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The Royals may have found something in how they use Alec Marsh.
The goal is to get 27 outs and have more runs than your opponent. It’s very simple. The question is what the best way to get 27 outs is for any given team. I would imagine if you ask any manager or general manager or random person on the street that in an ideal world, a team would have five starters who make 32-33 starts each and pitch nine innings every time out. But reality says that’s not likely to happen, so finding a way to get those 27 outs any way possible is so important. We all think of the Rays in 2018, but I didn’t realize the brief history of the opener prior to that.
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The Washington Senators used one in Game Seven of the 1924 World Series! That’s right, Game Seven. Curly Ogden, a righty, pitched to just two batters with the idea the Giants would pack their lineup with lefties and then they’d pivot to George Mogridge, a lefty. The Giants did not pack their lineup with lefties, but the Senators moved forward anyway and Mogridge pitched well enough over 4.2 innings before Firpo Marberry went three, giving up three runs in the sixth and then some guy named Walter Johnson took over to pitch the final four and made it long enough for the Senators to walk off the World Series with a 12th inning double.
The Pirates also tried it in the 1990 NLCS with Ted Power in Game Seven of that series and Zane Smith relieving him. It worked from a production standpoint with the two giving up just two runs over 6.1 innings, but the Pirates lost anyway. The A’s under the once-innovative Tony LaRussa tried something similar with platoons in 1993, but it didn’t last very long. And then it kind of went way until the Rays unveiled their strategy in its mostly current form when Sergio Romo took the mound on May 19 for an inning ahead of Ryan Yarbrough. Romo went one, faced the top of the order and then Yarbrough went 6.1 innings with one run allowed.
At this point, you know the idea behind it probably. Pitchers tend to struggle when they see a lineup a third time. By using an opener, the “bulk” pitcher gets to come in and take over somewhere in the middle of a lineup so when they see a hitter for a third time, it’s not the top of the order, which are typically the opposing team’s best hitters. And even if the manager decides he doesn’t want that bulk pitcher to face anyone a third time, they’re likely into the sixth or seventh by then, so they’ve gotten their team to the late innings. It’s not perfect, but it’s an interesting solution.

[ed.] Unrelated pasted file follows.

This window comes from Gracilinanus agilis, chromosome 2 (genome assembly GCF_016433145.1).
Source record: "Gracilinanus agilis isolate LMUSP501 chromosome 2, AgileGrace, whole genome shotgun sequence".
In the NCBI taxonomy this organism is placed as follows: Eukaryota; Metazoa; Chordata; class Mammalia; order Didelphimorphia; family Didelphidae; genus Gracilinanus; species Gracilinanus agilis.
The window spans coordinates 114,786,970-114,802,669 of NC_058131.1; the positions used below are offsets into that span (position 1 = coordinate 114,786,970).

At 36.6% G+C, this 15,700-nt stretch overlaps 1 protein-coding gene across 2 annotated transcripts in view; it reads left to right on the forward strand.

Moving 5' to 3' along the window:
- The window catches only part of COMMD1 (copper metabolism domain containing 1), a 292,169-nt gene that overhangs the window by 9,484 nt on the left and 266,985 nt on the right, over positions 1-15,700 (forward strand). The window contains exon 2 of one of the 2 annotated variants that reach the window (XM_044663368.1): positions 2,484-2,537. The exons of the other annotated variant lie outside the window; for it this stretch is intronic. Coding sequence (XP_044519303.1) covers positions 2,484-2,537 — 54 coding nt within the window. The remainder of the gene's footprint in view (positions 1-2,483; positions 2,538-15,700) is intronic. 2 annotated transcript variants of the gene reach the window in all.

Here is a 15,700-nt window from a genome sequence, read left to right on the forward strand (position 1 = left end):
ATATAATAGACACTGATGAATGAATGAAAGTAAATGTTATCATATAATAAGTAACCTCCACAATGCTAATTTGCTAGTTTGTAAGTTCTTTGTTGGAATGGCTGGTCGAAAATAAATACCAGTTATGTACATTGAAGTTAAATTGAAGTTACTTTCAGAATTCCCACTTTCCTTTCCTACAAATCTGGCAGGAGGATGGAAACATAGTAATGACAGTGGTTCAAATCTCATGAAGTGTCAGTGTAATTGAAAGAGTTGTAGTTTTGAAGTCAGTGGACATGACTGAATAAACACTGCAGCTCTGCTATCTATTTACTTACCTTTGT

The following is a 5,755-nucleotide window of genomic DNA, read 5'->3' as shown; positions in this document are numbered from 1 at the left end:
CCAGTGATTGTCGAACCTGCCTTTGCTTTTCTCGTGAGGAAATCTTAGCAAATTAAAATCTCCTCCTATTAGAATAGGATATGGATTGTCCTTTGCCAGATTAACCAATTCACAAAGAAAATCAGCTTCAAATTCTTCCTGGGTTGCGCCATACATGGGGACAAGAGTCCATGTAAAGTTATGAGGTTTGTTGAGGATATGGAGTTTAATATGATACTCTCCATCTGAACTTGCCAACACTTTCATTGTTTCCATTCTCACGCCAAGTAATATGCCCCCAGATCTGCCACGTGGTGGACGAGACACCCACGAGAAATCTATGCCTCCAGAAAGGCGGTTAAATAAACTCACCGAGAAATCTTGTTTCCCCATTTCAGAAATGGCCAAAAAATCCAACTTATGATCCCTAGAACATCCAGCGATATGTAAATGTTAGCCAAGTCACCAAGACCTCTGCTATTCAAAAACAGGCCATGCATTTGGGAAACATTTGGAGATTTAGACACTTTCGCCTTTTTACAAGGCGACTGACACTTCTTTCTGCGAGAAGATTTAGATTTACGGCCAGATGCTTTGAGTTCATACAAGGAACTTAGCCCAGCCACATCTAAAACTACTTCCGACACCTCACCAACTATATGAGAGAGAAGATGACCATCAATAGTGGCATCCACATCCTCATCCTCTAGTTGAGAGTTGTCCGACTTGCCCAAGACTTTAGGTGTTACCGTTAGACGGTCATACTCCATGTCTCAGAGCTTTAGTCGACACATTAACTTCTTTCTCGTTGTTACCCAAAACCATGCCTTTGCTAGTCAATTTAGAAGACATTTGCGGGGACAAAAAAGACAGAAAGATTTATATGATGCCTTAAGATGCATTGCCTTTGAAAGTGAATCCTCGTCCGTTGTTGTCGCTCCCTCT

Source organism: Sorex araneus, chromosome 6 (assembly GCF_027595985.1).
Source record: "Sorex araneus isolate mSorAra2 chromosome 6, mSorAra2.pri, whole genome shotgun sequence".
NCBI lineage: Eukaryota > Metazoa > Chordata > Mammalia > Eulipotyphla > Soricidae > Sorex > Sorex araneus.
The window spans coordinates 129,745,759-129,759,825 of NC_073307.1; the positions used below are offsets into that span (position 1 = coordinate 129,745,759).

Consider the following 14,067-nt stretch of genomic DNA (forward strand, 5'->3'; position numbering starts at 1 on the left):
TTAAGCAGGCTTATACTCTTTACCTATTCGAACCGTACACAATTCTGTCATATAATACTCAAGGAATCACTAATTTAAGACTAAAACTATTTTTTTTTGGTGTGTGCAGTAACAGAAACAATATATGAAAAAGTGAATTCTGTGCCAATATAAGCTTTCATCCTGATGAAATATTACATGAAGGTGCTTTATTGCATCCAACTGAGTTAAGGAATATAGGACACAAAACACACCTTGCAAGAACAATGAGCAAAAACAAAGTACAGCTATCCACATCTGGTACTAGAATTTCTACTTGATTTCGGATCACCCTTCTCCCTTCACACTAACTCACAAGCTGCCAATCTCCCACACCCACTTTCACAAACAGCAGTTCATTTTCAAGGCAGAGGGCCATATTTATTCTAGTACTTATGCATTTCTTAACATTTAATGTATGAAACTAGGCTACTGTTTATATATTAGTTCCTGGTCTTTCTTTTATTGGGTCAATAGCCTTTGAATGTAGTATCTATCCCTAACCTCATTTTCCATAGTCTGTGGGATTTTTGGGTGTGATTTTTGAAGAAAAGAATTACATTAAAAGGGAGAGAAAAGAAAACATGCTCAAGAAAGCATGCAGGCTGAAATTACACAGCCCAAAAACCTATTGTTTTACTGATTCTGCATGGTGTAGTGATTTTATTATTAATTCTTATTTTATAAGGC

It’s also one that JJ Picollo and Matt Quatraro spoke before the season that can help the pitcher starting the game as well. They cited Ryne Stanek a few years ago with the Rays as someone who was able to get his feet under him in that role and turn into a strong late-inning reliever because of it. The Royals have done this with Carlos Hernandez, James McArthur, Dylan Coleman, Collin Snider and, last night, Steven Cruz. I haven’t even gotten to the focal point, Alec Marsh, but I think it’s interesting that Royals openers have generally done quite well with only a couple of hiccups. Cruz, yesterday, was fantastic with four strikeouts over two scoreless innings.
But Marsh is the pitcher who it seems to have helped the most. He came up to pitch at the end of June as a starter and made five starts without much success before getting a random one-inning relief outing and then made another start where he struggled again. But his next three outings were as the bulk pitcher where he posted a 3.45 ERA in 15.2 innings with 18 strikeouts and eight walks. He started two more games, but has had an opener in each of his last two and has been good. In total, he’s now had an opener for five games and his numbers are solid:
29 K (27.1%)
12 BB (11.2%)
You want fewer walks, yes, but he’s walked two or fewer in four of those five outings. If it’s a small enough sample to shoo away one big walk outing, it’s a small enough sample to not be convinced, but this seems to be something that can work for Marsh and the Royals moving forward, and ultimately they need something to work because if you look ahead to 2024, there isn’t much in the way of starter (or bulk) innings that gets you excited.